•    They probably find that their preferred parenting style is more of obedience, than of negotiation and compromise.
•    They can be a great  Problem solver and enjoy trying out new things.
•    At times, all the small parenting details of things they have to remember can be frustrating and seem limiting them from really getting going.
•    They would prefer not to sit down and talk about things over and over again. Once a decision is made, then it's time to be inaction and then move on.
•    Their children may at times feel they are being bossy. As parents, they prefer to tell their children what to do instead of listening to their problems over and over again.


A high 'D' parent with different children TYPES:


With a D-style child, there may be a struggle for power. Assert your authority early, but allow them to make decisions for themselves, as this still gives them some control over their own lives, which they crave.
With I, S, and C-style children, you will need to be careful of your tone and body language, as these styles will easily feel rejected or intimidated and may withdraw or avoid you as a result.

Setting boundaries is quite easy for you, although if unskilled your children will build resentment towards you as they feel you don't care about their situation. If you are also a low 'S' or 'C' you are more prone to keep changing your boundaries and being inconsistent in them. This may lead to a lot of anger and frustration towards  your children not keeping them as you had thought they would. You are also more prone to being a shouter.

 In my 3 D's to setting effective boundaries, (Detail, Delivery and Diligence), it would be worth your while learning the skills in delivery (so that your children hear you without fearing you), and your diligence (creating the systems and routines so your boundaries are consistent)

If you do these things, you will be stressing out a high 'D' parent or child.
•    Block their initiative and personal goals.
•    Tell them to slow down.
•    Get in their way by asking them lots of questions and telling them to explain why they are doing what they are doing.
•    Take advantage of them and use them to achieve what you need done.
•    Get them to follow and fill in lengthy checklists before doing a new activity.

If you do these things, you will be stressing out a low 'D' parent or child.
•    Tell them to step up and to take responsibility.
•    Put them in charge of planning the weekend activities.
•    Let them know that everyone is counting on them to have a great outing.
•    Tell them they have to complete the task ASAP and bug them for it.

If you have a high I score

These parents have loads of energy, are expressive, fun, and communicative.  They love to be the center of attention, and enjoy when others are smiling, interacting, and being creative. They are very focused on people.  They possibly tend to find organization, details, time management, and rejection challenging. As they will want to be accepted by others, and their children, they will likely struggle with being the disciplinarian or one who has to say “no”. They like being in touch with their emotions.  They are open, spontaneous, flexible, and giving.  Setting boundaries may at times be uncomfortable for these parents.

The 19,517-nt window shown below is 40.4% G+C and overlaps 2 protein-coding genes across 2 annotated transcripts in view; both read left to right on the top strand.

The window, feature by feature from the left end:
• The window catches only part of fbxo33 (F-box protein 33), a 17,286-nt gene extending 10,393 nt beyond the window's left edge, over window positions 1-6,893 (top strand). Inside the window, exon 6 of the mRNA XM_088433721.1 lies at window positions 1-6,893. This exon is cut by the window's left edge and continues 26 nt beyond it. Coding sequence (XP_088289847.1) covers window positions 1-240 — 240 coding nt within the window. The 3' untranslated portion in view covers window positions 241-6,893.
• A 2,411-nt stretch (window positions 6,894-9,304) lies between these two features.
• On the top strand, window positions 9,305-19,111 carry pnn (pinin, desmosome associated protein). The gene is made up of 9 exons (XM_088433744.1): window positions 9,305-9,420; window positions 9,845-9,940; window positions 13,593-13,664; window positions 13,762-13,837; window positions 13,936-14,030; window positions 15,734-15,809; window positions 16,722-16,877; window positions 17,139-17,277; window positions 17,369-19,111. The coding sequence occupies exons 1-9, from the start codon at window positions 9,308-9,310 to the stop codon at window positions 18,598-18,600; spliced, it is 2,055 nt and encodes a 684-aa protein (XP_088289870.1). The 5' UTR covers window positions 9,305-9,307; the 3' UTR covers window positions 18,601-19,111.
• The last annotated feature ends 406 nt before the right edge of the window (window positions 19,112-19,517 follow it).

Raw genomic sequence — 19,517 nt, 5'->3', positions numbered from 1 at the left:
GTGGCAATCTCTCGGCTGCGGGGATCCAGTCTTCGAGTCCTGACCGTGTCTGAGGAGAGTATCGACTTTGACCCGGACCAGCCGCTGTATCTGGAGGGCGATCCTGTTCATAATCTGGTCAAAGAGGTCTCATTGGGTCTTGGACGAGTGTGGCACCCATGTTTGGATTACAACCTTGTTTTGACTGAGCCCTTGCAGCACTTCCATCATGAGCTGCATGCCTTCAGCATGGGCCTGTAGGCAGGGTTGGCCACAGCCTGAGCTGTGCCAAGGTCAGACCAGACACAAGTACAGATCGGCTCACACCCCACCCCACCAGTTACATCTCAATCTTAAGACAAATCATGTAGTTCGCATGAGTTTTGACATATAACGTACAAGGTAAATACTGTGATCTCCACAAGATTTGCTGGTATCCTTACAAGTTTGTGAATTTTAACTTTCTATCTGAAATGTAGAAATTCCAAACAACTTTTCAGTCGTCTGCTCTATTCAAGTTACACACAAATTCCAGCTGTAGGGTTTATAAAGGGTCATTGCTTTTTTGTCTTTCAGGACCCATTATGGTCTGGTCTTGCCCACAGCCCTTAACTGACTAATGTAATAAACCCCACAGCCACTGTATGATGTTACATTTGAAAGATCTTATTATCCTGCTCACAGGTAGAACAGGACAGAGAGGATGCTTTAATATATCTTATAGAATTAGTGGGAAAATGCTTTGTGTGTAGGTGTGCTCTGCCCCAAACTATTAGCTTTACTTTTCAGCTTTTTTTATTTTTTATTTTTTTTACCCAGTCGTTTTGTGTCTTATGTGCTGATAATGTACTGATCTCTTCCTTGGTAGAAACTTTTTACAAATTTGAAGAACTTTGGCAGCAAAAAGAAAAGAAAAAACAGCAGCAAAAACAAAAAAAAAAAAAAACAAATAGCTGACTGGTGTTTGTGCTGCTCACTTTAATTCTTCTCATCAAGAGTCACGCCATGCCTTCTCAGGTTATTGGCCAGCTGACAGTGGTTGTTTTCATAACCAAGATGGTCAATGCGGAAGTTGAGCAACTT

Other traits that may seem familiar to High 'D' parents:

•    The house rules are there more as a guideline than to be adhered to strictly.
•    If  their child has a tantrum, they think it's good for them to get all that stuff out.
•    They probably prefer to just wake up in the morning  and then see what they feel like doing.
•    They love just chatting with their child.
•    At times they may also feel that they are not very consistent with your boundaries.
•    They believe that children mustn't just obey... It is really important that they can express their uniqueness and individuality.
•    They believe that the meaning behind the words is more important the what is actually said.
•    They prefer not to be pinned down to commitments and deadlines.
•    To them, all the details of the daily routines can seem restricting.
•    They believe that things should just flow from the heart more than being controlled from the head.
•    They believe that expression of our individuality  is more important than conforming.

A high 'I' parent with different children TYPES:

As a high 'I' parent, you are more people oriented than task oriented which can mean that if your children are more 'D' and 'C' children they will find you more words than action.  Also 'S' and 'C' type children prefer more routine and stability which you often find limiting and restrictive. They will find you less trustworthy and prone to changing your mind when you feel like it. If you have 'S' and 'C' type children, learn the skills in making and keeping good routines.

As a high 'I' you are more expressive of your feelings. A high 'C' child who doesn't express themselves much will frustrate you as you can't tell what is going on for them. To open your line of communication with them, talk about what they like, and the systems and tasks they enjoy.

If you do these things, you will be stressing out a high 'I' parent or child.
•    Dampen their optimism and enthusiasm.